- members of the board of directors and the collective executive body; and
- company shareholders, where:
- the company has no board of directors,
- all members of the board of directors are interested parties to the transaction, or
- the company charter contains an obligation to notify shareholders as well as members of the board of directors of any potential interested party transactions.
Such notice must be delivered at least 15 days prior to the date of the transaction.
A public company must prepare a report on interested party transactions concluded by the company during the reporting year
Such reports must be made available to persons entitled to take part in the general shareholders’ meeting as part of the preparation for the general shareholders’ meeting of a public company. The report must be signed by the sole executive body of the company and approved by the board of directors of the company, while the accuracy of the information contained in the report must be confirmed by the company’s audit commission or its auditor.
Resolutions approving interested party transactions must be passed in the following manner
- in a public company—by a majority vote of directors who are not interested parties to the transaction and who meet a number of additional criteria set forth in the JSC Law (the new version of the JSC Law sets the minimum quorum for meetings of the board of directors of a public company to approve such matters at two directors, whereas the current version of the JSC Law allows for such resolutions to be passed by one independent director who is not an interested party);
- in a non-public company—by a majority vote of directors who are not interested parties to the transaction.
The charter of both public and non-public companies may require a greater majority of the votes of the directors, as well as additional eligibility criteria for members of the board of directors to be entitled to vote on the approval of interested party transactions.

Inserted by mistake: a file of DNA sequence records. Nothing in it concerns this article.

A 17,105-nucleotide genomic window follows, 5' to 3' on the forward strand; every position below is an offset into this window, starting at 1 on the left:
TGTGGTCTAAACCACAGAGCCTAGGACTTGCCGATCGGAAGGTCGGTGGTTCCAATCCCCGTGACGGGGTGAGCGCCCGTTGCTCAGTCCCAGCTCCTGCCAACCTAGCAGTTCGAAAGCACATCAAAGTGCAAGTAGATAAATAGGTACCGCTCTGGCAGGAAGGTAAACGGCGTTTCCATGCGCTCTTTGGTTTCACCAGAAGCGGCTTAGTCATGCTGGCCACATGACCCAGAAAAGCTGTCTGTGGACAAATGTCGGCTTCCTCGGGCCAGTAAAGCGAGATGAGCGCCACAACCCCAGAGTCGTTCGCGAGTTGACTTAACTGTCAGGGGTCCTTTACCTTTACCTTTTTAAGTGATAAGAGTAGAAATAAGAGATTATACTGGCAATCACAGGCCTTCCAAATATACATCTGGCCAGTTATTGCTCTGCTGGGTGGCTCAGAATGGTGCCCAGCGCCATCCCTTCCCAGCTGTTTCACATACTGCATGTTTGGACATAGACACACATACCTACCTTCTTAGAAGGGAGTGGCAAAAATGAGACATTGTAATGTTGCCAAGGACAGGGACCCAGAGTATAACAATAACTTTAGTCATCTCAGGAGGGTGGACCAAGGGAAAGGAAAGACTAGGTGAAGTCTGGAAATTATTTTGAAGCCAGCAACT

Increase of the value threshold for approval of a transaction by the general shareholders’ meeting
Approval of an interested party transaction falls within the competence of the general shareholders’ meeting if it involves assets with a value of over 10% of the book value of the company’s assets (under the current version of the JSC Law this figure is 2%).
Reduction of the voting majority required for a general shareholders’ meeting to approve an interested party transaction
Under the Law, a resolution to approve an interested party transaction is passed if the majority of all of the holders of the company’s voting shares who took part in the voting, and who are not interested parties to the transaction, voted in its favour. The current requirement of the JSC Law that a transaction be approved by a majority of all of the holders of the company’s voting shares who are not interested parties (as opposed to only those shareholders who took part in the voting) means in practice that public companies with a large number of minority shareholders have not been able to approve interested party transactions because of the low turnout of such shareholders at general shareholders’ meetings.
Approval of an interested party transaction in a non-public company
The charter of a non-public company:
- may stipulate a procedure for approving interested party transactions which differs from that established by the JSC Law; or